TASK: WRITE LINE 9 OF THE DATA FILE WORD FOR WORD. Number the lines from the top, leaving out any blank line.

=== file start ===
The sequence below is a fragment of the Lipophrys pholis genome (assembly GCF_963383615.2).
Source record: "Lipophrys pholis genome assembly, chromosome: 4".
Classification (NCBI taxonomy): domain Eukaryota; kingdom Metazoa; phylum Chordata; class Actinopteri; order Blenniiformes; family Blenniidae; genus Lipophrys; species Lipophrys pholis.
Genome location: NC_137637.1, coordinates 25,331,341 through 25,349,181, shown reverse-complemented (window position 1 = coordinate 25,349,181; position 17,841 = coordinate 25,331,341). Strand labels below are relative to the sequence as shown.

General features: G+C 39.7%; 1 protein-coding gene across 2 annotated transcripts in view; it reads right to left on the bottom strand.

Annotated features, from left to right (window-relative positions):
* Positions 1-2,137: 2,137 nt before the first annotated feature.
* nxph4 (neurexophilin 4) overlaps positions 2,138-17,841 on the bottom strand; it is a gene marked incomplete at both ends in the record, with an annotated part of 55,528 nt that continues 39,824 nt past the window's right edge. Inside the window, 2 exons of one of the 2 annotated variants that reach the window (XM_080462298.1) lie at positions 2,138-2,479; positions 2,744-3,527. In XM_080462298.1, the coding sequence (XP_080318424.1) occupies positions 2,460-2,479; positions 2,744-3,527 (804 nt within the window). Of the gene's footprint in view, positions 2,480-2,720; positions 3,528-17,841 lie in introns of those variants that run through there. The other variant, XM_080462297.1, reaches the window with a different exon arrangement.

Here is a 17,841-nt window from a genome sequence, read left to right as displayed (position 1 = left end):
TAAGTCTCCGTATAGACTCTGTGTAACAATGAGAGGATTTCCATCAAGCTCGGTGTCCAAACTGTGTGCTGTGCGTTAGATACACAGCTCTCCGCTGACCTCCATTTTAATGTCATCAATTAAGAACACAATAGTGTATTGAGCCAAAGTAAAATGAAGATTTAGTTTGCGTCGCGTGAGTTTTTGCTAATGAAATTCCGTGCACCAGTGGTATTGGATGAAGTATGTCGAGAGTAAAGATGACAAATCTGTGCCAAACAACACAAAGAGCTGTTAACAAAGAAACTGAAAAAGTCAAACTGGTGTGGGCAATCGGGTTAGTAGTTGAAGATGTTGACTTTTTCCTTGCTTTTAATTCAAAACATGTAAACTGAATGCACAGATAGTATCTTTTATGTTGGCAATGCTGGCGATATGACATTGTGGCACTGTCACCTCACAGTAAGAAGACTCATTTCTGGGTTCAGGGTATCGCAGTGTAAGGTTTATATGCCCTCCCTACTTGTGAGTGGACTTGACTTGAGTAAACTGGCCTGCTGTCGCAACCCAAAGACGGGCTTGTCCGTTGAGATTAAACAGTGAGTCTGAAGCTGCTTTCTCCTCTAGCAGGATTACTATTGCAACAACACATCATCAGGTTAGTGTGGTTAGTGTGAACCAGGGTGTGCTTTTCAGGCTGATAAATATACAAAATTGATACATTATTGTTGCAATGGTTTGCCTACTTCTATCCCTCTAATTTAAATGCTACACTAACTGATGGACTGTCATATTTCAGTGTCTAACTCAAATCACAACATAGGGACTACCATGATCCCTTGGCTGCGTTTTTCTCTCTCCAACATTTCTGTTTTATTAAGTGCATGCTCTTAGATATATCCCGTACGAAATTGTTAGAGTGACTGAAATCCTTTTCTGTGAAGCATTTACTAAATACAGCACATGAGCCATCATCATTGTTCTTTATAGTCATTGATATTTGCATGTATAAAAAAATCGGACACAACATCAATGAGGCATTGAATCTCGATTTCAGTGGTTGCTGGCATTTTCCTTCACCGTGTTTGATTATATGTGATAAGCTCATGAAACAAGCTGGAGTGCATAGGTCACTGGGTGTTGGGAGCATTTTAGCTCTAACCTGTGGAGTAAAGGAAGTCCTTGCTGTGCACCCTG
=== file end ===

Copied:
Here is a 17,841-nt window from a genome sequence, read left to right as displayed (position 1 = left end):